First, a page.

- 07 Jul 23
After a fortnight of turmoil and blood-letting in Montrose, the Minister for Tourism, Culture, Arts, Gaeltacht, Sport and Media Catherine Martin announced two separate reports into the way in which RTÉ works as an organisation – from its corporate governance structures, through its use of independent contractors and on to other issues to do with Human Resources, pay rates and more. But, amid all that forensic stuff, the National Broadcaster needs to renew its sense of vision...
What a priceless fucking mess RTÉ have got themselves into.
Sorry, I’ll read that again. What a priceless fucking mess the top dogs at RTÉ have got themselves, and the rest of RTÉ with them, into. On a hundred occasions or more over the past week and a half, I’ve heard it said that it beggars belief – and there’s no arguing with that.
You really couldn’t make it up.
In fact, if you had pitched a drama with a plot along these lines to RTÉ, you’d have been laughed out of court. It. Just. Couldn’t. Fucking. Happen. Pal. Sorry. In fact you’d most likely have been escorted off the premises, with the legendary promise ringing in your ears: “Don’t call us, we’ll call you.”
How they’d have laughed back in the RTÉ canteen. Did you ever hear the fucking like of it, eh? Oh dear, oh dear! Your man needs his bloody head examined. Total fucking eejit. I’ll have a skinny latte and a packet of crisps. An Americano for me – and a packet of those biscuits. I hear there’s going to be shenanigans on Fair City this week. Some weird sex angle. Not too weird I hope.
And yet here we are, with the entire Montrose campus having been plunged into existential turmoil, executive heads rolling, apologies being flung around like confetti at an especially lavish celebrity wedding, fierce anger breaking out amongst the staff, politicians left, right and centre getting stuck into their old adversaries in Donnybrook – or ‘in a Donnybrook’ if you prefer – and the whole fiasco being covered in minute detail by every media platform in the country, including... RTÉ itself.
Good evening. This is The Nine O’Clock News.
“Woke up, fell out of bed
Dragged a comb across my head
Found my way downstairs and drank a cup
And looking up, I noticed I was late
Found my coat and grabbed my hat
Made the bus in seconds flat
Found my way upstairs and had a smoke
And somebody spoke and I went into a dream...”
Or shouldn’t that be a nightmare?
“I read the news today, oh boy…”
The grim reality is that, right now, there is no telling where all of this might end, or how deep the damage may ultimately be to RTÉ’s reputation, its cohesion, its morale and its finances. As a result, the future of the National Broadcaster is under more immediate threat than at any time in the history of the State.
HIGH MORAL GROUND
It started off innocuously enough. A bit of an accounting error had been spotted. Questions were being asked by the auditors. And then a statement was issued, which set out the most basic facts in as unsensational a way as possible.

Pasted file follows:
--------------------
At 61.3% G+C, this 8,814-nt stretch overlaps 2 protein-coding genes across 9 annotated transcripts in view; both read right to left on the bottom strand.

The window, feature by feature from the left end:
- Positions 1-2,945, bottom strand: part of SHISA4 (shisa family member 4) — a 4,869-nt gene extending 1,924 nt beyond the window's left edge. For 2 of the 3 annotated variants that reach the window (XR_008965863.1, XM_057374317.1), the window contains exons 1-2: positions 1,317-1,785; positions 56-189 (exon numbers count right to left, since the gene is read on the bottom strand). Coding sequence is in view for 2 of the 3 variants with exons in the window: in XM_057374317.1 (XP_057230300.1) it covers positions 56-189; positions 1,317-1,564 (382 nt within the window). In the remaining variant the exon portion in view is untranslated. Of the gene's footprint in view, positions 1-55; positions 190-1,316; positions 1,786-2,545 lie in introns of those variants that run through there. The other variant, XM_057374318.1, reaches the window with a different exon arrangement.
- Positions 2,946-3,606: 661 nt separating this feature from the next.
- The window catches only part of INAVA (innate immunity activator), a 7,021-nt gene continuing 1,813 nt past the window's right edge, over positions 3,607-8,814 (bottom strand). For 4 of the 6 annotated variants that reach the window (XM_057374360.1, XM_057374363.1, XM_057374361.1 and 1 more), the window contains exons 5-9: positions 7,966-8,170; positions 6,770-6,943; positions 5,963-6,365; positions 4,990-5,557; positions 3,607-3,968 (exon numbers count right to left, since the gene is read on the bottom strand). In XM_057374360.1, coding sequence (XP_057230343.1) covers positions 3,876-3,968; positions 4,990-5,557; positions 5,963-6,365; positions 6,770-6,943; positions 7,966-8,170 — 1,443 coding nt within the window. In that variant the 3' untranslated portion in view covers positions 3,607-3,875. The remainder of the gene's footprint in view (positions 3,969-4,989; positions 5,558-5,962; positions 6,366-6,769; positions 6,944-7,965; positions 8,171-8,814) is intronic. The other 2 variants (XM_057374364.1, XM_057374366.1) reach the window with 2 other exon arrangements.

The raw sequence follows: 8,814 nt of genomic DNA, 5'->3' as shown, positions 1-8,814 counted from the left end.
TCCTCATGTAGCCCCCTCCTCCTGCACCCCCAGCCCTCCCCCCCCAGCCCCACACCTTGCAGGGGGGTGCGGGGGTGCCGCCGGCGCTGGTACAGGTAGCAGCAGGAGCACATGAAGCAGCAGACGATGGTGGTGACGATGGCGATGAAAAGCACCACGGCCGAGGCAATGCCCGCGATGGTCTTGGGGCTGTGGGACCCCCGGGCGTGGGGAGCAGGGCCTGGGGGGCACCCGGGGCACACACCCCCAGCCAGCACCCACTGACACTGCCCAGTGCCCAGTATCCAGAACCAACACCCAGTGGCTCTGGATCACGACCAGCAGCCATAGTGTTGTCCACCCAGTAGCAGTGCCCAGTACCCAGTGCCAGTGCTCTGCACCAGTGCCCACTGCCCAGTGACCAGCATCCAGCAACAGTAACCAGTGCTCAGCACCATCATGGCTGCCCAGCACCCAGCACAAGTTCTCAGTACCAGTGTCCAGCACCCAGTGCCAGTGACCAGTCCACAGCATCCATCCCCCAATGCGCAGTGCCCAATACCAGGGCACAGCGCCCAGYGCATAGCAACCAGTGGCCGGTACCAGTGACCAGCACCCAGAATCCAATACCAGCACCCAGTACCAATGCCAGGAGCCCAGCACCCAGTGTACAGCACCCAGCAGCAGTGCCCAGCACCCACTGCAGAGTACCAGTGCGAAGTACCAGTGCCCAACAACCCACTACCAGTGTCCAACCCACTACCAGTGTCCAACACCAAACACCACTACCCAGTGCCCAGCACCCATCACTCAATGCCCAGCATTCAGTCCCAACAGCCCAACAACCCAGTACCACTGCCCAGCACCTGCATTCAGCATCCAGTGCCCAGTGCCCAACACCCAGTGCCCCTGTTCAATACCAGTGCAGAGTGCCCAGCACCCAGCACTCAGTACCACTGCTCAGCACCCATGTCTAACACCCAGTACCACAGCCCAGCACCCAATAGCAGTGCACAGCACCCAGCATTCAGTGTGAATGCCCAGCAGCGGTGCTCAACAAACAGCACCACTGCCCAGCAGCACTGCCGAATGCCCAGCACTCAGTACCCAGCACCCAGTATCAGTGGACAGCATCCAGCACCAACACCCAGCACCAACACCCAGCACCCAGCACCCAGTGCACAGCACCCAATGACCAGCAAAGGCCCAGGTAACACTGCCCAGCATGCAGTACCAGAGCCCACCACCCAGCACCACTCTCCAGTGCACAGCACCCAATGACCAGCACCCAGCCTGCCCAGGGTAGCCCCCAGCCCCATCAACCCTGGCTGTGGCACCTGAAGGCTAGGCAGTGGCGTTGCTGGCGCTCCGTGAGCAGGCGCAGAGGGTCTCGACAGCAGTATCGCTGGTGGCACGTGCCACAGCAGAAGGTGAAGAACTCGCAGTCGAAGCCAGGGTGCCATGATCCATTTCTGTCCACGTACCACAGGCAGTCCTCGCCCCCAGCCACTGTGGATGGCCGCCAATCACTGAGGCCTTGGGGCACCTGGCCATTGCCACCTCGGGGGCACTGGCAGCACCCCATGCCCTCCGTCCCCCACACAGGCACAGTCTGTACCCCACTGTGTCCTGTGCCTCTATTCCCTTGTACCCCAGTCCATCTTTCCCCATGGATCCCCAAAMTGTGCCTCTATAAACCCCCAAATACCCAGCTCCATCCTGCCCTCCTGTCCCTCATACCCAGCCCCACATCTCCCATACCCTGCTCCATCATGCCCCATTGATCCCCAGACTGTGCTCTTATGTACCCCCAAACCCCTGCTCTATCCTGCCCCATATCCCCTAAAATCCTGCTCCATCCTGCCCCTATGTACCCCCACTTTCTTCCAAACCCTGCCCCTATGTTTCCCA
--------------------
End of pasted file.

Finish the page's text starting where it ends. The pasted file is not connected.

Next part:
The amount paid to the station’s biggest star, Late Late Show presenter Ryan Tubridy, had been understated in the company’s books. It was an accounting error. The kind of thing that in a different era might simply have been allowed to blow over after a bit of earnest tut-tutting.
Instead, it turned into a classic example of how the entire fabric can start to unravel if loose stitches are pulled in the wrong direction. Ryan Tubridy and his agent Noel Kelly issued separate statements saying that nothing illegal had taken place and that they had no responsibility for errors in RTÉ’s accounting processes.
Nothing to see here. Just move on. Except that was never going to happen. Some kind of cat was out of a bag that people hadn’t ever seen before. Ryan’s first statement was just one in a series of increasingly strange misjudgments on the part of the main protagonists.
As details of the story were drip-fed into the pubic domain, it began to gather a devastating momentum.
The Director-General, Dee Forbes, was suspended by the RTE Board. Very soon afterwards she resigned and her resignation was accepted. It emerged that the Minister for Tourism, Culture, Arts, Gaeltacht, Sport and Media, Catherine Martin, had not been informed that Forbes had tendered her resignation until after it was accepted. Now the recently installed Chair of the board, Siún Ní Raghallaigh was apologising to the Minister.
More arcane, but no less damaging details bubbled to the surface. The €150,000 that had been understated over a two year period was only part of a larger amount buried over a five year period. Or was it longer? It was hard to keep track. The €150k discrepancy involved a deal which saw RTÉ underwriting an amount that would be paid by Renault, sponsors of The Late Late Show, to Ryan Tubridy, for personal appearances at Renault events. But Covid intervened. No events happened. RTÉ had to fork out the cash.
The net effect was that Ryan Tubridy hadn’t suffered the reduction in pay reflected in the RTÉ accounts. RTÉ’s highest earner had been protected from the worst effects of the Covid pandemic. And that gave rise to an entirely different set of responses within RTÉ itself. The bulk of the staff – including members of the NUJ – had accepted significant pay cuts, on the understanding that the top earners were also making the same sacrifices.